# How to Fill a Sudoku Grid

How do you actually go about filling a sudoku puzzle grid? This is a question we get asked from time to time, either by budding puzzle writers, those wanting to create a one-off puzzle, or, no doubt in some cases, those who have been tasked with creating a sudoku puzzle as a task as part of a programming course they are taking.

Filling the sudoku grid is fairly straightforward, and there are several different methods that can be used for doing this. Once you have a filled grid then going on to make a fair, valid and accurately graded puzzle is a lot harder. In this text and video discussion, we stick purely to how to perform the former task: filling the grid.

We can define the task as follows: create an algorithm that results in a 9x9 grid that is filled in such a way that the numbers from 1-9 appear once in each row, column and 3x3 box that compose the grid. Of course, other grid sizes exist, but 9x9 is by far the most common. And, in any case, the parameters plugged into the algorithm can be easily changed to reflect other grid sizes as required.

The video below walks through a simple and powerful algorithm that will do just this for you - quickly fill sudoku grids:

There are of course other ways to try and fill a grid. You can still fill standard 9x9 grids with an algorithm that doesn't backtrack at all, for instance by simply stopping each time you reach a point where there are no givens available for a certain square, and starting again from scratch. This will be quick enough to still fill grids in a reasonable time frame. However, the more constraints you add, the harder this gets: for instance if you add a diagonal constraint (sudoku X) then this approach can pretty much grid to a halt, so for maximum flexibility some form of backtracking is usually required to fill grids in a reasonable timeframe, as outlined in the video above.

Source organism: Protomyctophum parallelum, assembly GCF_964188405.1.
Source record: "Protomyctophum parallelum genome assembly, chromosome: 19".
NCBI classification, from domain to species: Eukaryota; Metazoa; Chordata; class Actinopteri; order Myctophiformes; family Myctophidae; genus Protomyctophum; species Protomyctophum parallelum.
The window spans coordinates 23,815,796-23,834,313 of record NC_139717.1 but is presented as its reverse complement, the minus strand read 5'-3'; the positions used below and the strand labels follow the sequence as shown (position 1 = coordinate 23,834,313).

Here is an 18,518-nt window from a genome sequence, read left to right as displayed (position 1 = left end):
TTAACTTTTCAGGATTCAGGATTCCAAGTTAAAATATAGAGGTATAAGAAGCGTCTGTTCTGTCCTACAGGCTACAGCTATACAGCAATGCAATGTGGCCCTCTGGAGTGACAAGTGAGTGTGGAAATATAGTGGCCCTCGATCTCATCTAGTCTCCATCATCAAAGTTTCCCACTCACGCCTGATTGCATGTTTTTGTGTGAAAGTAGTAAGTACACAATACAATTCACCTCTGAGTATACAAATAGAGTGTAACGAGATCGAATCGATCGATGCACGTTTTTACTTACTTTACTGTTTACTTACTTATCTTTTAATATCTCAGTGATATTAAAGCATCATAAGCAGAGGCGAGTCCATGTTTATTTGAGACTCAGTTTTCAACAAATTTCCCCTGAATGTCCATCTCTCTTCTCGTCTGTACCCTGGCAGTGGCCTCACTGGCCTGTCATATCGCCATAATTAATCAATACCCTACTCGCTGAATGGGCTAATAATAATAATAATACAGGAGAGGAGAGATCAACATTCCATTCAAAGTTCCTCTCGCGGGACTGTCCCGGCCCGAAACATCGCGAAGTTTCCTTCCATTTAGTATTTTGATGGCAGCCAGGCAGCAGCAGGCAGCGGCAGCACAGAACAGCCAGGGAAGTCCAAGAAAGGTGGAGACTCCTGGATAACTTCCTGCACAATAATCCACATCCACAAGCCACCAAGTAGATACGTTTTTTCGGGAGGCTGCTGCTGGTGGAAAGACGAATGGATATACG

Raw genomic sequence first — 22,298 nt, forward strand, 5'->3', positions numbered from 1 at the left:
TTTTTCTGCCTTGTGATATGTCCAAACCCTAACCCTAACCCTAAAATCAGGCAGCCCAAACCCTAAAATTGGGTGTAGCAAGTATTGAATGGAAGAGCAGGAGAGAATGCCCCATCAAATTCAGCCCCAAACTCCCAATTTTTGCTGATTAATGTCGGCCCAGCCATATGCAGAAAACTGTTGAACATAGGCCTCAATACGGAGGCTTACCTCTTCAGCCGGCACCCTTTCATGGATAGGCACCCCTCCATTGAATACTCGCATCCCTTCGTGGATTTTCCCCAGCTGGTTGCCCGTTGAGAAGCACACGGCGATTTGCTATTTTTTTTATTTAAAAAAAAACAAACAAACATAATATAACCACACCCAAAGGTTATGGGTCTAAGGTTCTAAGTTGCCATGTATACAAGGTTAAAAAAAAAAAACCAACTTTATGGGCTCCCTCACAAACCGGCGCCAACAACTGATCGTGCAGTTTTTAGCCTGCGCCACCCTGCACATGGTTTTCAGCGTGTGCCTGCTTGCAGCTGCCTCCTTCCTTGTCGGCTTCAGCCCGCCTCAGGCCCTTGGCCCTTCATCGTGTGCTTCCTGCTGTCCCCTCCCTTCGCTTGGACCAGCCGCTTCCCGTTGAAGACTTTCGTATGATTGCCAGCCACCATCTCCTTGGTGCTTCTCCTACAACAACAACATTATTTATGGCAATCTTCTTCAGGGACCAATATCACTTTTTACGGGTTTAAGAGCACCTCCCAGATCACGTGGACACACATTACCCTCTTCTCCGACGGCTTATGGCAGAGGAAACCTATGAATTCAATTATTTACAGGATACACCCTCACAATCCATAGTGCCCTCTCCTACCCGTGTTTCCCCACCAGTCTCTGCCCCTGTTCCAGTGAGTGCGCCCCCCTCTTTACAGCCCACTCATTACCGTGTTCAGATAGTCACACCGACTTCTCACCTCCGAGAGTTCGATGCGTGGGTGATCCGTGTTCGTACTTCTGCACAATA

Another method you can use to increase the chances of each attempt at a fill being successful is to actually implement solve rules that you'd use as a human when trying to tackle a puzzle, and try to make as much progress at each stage of the solve as you can. Whereas the video simply picks a square with the least options at each stage of the solve based on scanning the regions, you could implement solve rules to note that, for instance, where you have 45 as the only options for two squares in a region then none of the other squares in the region can contain either 4 or 5 so there is no point in trying them for those squares as a naive algorithm might do. Or, more simply, just write some code to observe if 9 is a candidate, say, for just one square in a region, then your program would know that square must be the 9 so even if it has several other candidates there is no need to try any of those options, and just go straight to the 9.

By thinking up, and experimenting with, different ways of trying to fill a grid, then you'll find a balance that works for you. Some methods may be more likely to lead to a grid fill but are actually slower overall than simpler methods, whilst some extremely quick and simple methods may have a low success rate. And, of course, there can be many ways of implementing the same algorithm, so the way you go about actually coding your chosen algorithm in the programming language of your choice will also have a big impact on the speed of fill.

Overall, you will probably find the algorithm outlined in the video strikes a good balance between simplicity of coding and speed at grid-filling. However if you use a different method to fill your sudoku grids then please do feel free to discuss in the comments below - it's always interesting to hear different methodologies for filling grids! So scroll to the bottom of the page and fill in the comments box if you'd like to share your own thoughts or experiences on filling sudoku grids.*Date written: 30 May 2020*

Category: sudoku | Keywords: sudoku | programming | algorithms

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